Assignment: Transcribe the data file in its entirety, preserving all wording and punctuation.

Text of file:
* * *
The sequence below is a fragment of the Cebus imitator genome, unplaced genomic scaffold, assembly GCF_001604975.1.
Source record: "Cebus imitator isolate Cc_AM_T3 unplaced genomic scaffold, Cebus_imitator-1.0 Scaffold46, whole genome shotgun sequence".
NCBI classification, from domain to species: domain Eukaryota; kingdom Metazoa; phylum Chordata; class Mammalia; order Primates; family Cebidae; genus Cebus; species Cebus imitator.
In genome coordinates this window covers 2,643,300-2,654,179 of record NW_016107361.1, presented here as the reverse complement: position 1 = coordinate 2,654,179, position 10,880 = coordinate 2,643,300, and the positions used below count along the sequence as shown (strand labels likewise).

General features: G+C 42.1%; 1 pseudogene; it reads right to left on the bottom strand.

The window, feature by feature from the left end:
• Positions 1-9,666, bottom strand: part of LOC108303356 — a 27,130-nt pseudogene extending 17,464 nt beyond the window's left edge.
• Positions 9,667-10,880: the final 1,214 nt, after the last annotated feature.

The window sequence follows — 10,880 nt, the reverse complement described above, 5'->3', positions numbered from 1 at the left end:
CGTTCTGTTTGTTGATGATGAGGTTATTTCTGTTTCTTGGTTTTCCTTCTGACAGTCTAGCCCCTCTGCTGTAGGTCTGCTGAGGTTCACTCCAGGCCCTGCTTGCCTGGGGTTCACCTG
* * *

The sequence below is a fragment of the Cebus imitator genome, unplaced genomic scaffold, assembly GCF_001604975.1.
Source record: "Cebus imitator isolate Cc_AM_T3 unplaced genomic scaffold, Cebus_imitator-1.0 Scaffold46, whole genome shotgun sequence".
NCBI classification, from domain to species: domain Eukaryota; kingdom Metazoa; phylum Chordata; class Mammalia; order Primates; family Cebidae; genus Cebus; species Cebus imitator.
In genome coordinates this window covers 2,643,300-2,654,179 of record NW_016107361.1, presented here as the reverse complement: position 1 = coordinate 2,654,179, position 10,880 = coordinate 2,643,300, and the positions used below count along the sequence as shown (strand labels likewise).

General features: G+C 42.1%; 1 pseudogene; it reads right to left on the bottom strand.

The window, feature by feature from the left end:
• Positions 1-9,666, bottom strand: part of LOC108303356 — a 27,130-nt pseudogene extending 17,464 nt beyond the window's left edge.
• Positions 9,667-10,880: the final 1,214 nt, after the last annotated feature.

The window sequence follows — 10,880 nt, the reverse complement described above, 5'->3', positions numbered from 1 at the left end:
CGTTCTGTTTGTTGATGATGAGGTTATTTCTGTTTCTTGGTTTTCCTTCTGACAGTCTAGCCCCTCTGCTGTAGGTCTGCTGAGGTTCACTCCAGGCCCTGCTTGCCTGGGGTTCACCTG